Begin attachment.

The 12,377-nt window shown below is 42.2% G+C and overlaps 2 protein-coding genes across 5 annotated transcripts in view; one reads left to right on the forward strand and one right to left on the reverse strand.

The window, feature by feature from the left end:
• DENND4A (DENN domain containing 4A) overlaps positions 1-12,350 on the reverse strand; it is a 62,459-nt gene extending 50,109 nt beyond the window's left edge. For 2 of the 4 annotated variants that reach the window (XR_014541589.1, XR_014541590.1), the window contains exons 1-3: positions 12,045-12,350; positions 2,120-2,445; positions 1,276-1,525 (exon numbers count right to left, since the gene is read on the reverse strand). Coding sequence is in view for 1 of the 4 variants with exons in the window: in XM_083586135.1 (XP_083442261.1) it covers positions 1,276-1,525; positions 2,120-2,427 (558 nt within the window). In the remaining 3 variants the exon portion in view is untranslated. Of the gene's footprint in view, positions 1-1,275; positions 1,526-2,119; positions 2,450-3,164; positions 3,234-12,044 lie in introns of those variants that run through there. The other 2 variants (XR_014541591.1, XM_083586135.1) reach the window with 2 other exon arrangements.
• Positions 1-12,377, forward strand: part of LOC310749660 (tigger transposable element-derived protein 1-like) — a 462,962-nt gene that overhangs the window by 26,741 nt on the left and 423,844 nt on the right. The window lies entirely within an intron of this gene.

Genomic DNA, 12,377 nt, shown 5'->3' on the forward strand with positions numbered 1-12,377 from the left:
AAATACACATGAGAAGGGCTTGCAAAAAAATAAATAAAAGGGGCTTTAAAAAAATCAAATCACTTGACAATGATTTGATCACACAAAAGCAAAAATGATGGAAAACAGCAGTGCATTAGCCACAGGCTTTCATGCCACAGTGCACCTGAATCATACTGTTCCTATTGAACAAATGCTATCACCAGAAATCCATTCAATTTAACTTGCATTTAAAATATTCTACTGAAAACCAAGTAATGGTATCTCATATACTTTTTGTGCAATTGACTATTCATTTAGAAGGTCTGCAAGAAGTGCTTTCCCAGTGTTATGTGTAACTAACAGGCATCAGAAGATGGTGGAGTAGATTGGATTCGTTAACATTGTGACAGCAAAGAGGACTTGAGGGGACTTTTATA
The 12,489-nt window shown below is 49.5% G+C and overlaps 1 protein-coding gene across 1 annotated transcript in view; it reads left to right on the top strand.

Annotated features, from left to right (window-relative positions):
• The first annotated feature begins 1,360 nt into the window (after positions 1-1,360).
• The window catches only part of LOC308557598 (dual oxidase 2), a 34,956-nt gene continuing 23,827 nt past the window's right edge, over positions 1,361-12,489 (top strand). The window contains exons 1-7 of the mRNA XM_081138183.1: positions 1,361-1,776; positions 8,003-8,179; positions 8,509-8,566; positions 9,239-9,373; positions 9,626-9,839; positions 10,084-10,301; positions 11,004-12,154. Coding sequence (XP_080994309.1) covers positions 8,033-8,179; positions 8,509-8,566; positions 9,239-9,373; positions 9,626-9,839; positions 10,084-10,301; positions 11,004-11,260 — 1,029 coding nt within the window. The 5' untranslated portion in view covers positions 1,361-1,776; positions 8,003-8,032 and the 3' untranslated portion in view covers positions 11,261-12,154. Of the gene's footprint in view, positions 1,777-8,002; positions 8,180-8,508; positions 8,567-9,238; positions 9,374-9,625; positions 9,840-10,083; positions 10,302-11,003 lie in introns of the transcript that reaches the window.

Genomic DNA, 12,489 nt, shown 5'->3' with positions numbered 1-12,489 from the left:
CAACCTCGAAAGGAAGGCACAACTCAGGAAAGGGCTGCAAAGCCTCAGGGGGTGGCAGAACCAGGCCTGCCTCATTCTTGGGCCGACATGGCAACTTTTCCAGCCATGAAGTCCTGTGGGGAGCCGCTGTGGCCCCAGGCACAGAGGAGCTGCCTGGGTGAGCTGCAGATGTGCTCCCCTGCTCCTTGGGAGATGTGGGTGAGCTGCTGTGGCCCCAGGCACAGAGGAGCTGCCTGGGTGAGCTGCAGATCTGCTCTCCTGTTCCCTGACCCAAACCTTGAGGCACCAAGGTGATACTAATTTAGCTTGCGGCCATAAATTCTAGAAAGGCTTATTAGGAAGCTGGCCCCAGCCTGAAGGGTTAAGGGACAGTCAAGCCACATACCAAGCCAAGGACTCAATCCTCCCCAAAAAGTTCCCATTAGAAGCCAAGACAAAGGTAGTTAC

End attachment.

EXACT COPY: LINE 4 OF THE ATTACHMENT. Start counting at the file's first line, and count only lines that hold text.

• Positions 1-12,377, forward strand: part of LOC310749660 (tigger transposable element-derived protein 1-like) — a 462,962-nt gene that overhangs the window by 26,741 nt on the left and 423,844 nt on the right. The window lies entirely within an intron of this gene.